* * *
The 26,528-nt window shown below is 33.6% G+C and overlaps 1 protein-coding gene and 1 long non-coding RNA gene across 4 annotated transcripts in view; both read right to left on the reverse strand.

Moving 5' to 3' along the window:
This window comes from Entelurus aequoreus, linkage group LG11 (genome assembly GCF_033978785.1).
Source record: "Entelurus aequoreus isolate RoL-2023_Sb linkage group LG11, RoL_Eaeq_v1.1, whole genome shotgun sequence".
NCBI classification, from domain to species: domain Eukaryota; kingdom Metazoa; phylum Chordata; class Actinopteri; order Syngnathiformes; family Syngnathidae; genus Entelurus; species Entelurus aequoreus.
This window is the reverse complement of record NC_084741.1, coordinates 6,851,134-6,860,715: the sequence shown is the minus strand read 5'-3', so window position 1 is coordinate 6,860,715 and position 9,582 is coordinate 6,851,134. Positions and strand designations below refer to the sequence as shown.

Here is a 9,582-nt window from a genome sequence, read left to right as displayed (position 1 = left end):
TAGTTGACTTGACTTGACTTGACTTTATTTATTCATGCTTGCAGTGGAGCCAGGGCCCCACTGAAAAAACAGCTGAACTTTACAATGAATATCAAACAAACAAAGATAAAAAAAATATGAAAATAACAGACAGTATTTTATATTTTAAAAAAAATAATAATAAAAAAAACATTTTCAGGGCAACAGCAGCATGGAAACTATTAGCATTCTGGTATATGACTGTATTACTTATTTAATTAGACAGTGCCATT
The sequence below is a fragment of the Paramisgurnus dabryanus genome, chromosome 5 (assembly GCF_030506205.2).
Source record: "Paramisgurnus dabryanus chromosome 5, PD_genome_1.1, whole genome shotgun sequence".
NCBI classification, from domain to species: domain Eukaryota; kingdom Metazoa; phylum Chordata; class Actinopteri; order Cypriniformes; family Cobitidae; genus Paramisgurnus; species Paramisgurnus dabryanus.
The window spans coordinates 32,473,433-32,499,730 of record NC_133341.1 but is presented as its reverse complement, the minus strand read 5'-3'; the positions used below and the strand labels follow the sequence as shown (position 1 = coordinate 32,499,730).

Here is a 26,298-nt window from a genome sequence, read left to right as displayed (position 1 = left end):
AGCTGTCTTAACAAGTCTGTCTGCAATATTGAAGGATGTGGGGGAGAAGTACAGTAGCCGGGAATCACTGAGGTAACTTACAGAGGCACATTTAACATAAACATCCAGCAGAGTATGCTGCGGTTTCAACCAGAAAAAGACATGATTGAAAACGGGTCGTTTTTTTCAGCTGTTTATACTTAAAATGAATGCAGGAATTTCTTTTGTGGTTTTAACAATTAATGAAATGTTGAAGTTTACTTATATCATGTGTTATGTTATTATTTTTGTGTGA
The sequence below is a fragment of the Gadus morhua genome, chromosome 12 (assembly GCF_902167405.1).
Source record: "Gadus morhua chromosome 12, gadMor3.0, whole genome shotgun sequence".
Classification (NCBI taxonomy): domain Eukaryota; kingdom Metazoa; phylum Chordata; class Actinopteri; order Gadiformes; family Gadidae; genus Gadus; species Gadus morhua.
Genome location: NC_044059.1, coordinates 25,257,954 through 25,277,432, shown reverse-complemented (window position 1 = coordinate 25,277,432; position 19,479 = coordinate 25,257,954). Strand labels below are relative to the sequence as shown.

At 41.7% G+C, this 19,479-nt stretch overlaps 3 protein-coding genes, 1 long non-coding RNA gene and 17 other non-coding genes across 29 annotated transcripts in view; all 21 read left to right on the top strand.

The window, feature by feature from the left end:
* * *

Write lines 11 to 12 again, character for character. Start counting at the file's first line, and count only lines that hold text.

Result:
NCBI classification, from domain to species: domain Eukaryota; kingdom Metazoa; phylum Chordata; class Actinopteri; order Cypriniformes; family Cobitidae; genus Paramisgurnus; species Paramisgurnus dabryanus.
The window spans coordinates 32,473,433-32,499,730 of record NC_133341.1 but is presented as its reverse complement, the minus strand read 5'-3'; the positions used below and the strand labels follow the sequence as shown (position 1 = coordinate 32,499,730).